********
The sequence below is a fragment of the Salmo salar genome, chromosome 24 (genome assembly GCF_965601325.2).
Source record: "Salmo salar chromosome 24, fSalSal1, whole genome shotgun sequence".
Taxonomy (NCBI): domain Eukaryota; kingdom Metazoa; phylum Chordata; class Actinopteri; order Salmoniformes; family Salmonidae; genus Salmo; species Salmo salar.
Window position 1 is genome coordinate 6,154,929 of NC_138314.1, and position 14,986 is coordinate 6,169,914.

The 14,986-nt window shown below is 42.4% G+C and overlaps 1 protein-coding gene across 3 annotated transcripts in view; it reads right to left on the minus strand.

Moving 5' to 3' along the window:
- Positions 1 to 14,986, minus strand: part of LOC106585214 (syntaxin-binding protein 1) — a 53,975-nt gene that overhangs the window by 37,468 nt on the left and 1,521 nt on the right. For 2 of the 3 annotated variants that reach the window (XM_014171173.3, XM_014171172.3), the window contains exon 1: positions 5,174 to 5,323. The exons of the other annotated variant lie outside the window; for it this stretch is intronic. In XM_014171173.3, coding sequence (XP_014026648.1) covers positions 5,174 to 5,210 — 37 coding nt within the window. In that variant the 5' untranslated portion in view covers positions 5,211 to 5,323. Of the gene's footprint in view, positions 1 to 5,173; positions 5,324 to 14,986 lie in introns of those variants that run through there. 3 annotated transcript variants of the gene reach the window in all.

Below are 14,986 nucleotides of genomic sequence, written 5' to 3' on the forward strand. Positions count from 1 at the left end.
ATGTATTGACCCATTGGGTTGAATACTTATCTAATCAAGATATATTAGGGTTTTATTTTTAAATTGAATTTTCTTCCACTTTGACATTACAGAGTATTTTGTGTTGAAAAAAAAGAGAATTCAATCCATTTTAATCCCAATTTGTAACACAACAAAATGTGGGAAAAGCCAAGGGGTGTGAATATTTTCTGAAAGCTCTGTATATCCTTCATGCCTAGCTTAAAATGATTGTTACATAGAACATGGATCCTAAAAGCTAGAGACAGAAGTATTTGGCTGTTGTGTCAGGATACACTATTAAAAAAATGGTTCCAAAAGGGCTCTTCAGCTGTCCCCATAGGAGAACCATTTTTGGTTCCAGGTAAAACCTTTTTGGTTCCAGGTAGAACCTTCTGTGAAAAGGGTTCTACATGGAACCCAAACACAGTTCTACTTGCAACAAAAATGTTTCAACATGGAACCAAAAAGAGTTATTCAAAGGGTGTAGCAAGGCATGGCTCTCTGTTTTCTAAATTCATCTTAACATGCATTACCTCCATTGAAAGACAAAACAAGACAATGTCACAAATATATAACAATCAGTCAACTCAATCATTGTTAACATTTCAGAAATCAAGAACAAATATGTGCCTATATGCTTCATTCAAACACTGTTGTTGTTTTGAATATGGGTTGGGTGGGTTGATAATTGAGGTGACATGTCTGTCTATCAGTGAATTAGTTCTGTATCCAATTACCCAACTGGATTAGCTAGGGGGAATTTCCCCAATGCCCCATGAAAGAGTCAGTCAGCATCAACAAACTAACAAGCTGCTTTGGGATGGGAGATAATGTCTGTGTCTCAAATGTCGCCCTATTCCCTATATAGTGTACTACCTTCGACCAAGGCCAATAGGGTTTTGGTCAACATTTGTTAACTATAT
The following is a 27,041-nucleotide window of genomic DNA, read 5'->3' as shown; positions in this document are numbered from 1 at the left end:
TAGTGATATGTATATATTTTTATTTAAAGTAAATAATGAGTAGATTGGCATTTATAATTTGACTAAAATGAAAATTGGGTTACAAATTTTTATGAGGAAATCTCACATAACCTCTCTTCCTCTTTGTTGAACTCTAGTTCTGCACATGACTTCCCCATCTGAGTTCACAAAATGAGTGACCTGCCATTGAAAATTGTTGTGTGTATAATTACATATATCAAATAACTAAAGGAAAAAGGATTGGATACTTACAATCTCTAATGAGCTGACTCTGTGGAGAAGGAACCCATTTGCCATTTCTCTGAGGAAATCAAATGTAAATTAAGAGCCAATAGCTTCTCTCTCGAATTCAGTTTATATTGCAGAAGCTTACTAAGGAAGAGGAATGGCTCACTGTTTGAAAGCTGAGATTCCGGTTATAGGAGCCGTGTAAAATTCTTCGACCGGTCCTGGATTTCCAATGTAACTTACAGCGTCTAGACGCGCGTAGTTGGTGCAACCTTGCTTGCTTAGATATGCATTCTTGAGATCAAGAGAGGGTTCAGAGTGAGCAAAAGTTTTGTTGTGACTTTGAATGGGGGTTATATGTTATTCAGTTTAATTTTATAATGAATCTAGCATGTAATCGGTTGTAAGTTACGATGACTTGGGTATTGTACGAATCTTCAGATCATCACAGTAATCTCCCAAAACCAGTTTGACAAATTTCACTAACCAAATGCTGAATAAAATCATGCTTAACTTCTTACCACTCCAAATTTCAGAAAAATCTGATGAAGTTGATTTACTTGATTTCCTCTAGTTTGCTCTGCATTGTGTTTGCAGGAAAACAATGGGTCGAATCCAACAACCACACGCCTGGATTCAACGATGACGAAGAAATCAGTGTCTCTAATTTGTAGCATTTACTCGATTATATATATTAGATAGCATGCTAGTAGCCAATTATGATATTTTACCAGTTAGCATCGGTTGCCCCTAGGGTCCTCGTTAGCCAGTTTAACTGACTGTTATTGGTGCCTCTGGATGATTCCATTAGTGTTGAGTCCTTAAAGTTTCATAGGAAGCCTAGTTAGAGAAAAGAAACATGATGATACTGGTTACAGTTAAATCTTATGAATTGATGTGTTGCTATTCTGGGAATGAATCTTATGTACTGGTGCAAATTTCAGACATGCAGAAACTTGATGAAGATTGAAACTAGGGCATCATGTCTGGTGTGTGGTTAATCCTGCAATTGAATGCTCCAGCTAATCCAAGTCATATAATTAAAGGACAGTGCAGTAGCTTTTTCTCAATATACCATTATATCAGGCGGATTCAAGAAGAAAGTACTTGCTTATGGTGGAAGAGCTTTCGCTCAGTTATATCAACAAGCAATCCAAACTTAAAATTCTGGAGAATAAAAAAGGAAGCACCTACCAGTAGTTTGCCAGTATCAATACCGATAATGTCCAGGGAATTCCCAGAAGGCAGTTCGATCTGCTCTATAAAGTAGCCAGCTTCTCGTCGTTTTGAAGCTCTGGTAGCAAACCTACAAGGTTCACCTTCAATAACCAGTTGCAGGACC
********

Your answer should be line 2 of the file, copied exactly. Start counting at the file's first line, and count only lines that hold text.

Source record: "Salmo salar chromosome 24, fSalSal1, whole genome shotgun sequence".